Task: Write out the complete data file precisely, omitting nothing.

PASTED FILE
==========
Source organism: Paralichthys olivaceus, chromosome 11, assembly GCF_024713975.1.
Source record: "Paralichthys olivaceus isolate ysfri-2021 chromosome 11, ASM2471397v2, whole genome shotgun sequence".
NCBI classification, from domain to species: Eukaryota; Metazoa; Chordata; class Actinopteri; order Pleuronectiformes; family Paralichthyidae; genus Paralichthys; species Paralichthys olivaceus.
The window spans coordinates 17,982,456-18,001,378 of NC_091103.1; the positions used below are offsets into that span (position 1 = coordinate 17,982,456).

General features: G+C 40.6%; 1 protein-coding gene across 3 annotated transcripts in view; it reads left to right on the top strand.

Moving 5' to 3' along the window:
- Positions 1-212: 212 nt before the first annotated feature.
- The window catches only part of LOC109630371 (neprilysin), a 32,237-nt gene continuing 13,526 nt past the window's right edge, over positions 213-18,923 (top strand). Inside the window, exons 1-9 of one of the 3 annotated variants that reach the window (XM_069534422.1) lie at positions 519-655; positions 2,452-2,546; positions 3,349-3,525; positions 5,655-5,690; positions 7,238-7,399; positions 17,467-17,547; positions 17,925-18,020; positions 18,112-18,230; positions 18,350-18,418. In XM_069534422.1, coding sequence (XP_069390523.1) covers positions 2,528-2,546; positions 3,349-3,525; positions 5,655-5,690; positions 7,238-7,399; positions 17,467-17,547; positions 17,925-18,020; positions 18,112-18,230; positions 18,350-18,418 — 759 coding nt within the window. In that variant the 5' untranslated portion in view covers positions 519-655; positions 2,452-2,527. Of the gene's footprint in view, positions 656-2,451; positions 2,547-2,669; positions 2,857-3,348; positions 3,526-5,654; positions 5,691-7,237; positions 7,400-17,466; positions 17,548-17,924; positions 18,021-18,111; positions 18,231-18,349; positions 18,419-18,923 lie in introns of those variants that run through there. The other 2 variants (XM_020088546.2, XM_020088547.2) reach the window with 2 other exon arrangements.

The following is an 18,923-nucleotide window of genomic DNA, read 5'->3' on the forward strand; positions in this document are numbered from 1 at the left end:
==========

Source organism: Paralichthys olivaceus, chromosome 11, assembly GCF_024713975.1.
Source record: "Paralichthys olivaceus isolate ysfri-2021 chromosome 11, ASM2471397v2, whole genome shotgun sequence".
NCBI classification, from domain to species: Eukaryota; Metazoa; Chordata; class Actinopteri; order Pleuronectiformes; family Paralichthyidae; genus Paralichthys; species Paralichthys olivaceus.
The window spans coordinates 17,982,456-18,001,378 of NC_091103.1; the positions used below are offsets into that span (position 1 = coordinate 17,982,456).

General features: G+C 40.6%; 1 protein-coding gene across 3 annotated transcripts in view; it reads left to right on the top strand.

Moving 5' to 3' along the window:
- Positions 1-212: 212 nt before the first annotated feature.
- The window catches only part of LOC109630371 (neprilysin), a 32,237-nt gene continuing 13,526 nt past the window's right edge, over positions 213-18,923 (top strand). Inside the window, exons 1-9 of one of the 3 annotated variants that reach the window (XM_069534422.1) lie at positions 519-655; positions 2,452-2,546; positions 3,349-3,525; positions 5,655-5,690; positions 7,238-7,399; positions 17,467-17,547; positions 17,925-18,020; positions 18,112-18,230; positions 18,350-18,418. In XM_069534422.1, coding sequence (XP_069390523.1) covers positions 2,528-2,546; positions 3,349-3,525; positions 5,655-5,690; positions 7,238-7,399; positions 17,467-17,547; positions 17,925-18,020; positions 18,112-18,230; positions 18,350-18,418 — 759 coding nt within the window. In that variant the 5' untranslated portion in view covers positions 519-655; positions 2,452-2,527. Of the gene's footprint in view, positions 656-2,451; positions 2,547-2,669; positions 2,857-3,348; positions 3,526-5,654; positions 5,691-7,237; positions 7,400-17,466; positions 17,548-17,924; positions 18,021-18,111; positions 18,231-18,349; positions 18,419-18,923 lie in introns of those variants that run through there. The other 2 variants (XM_020088546.2, XM_020088547.2) reach the window with 2 other exon arrangements.

The following is an 18,923-nucleotide window of genomic DNA, read 5'->3' on the forward strand; positions in this document are numbered from 1 at the left end: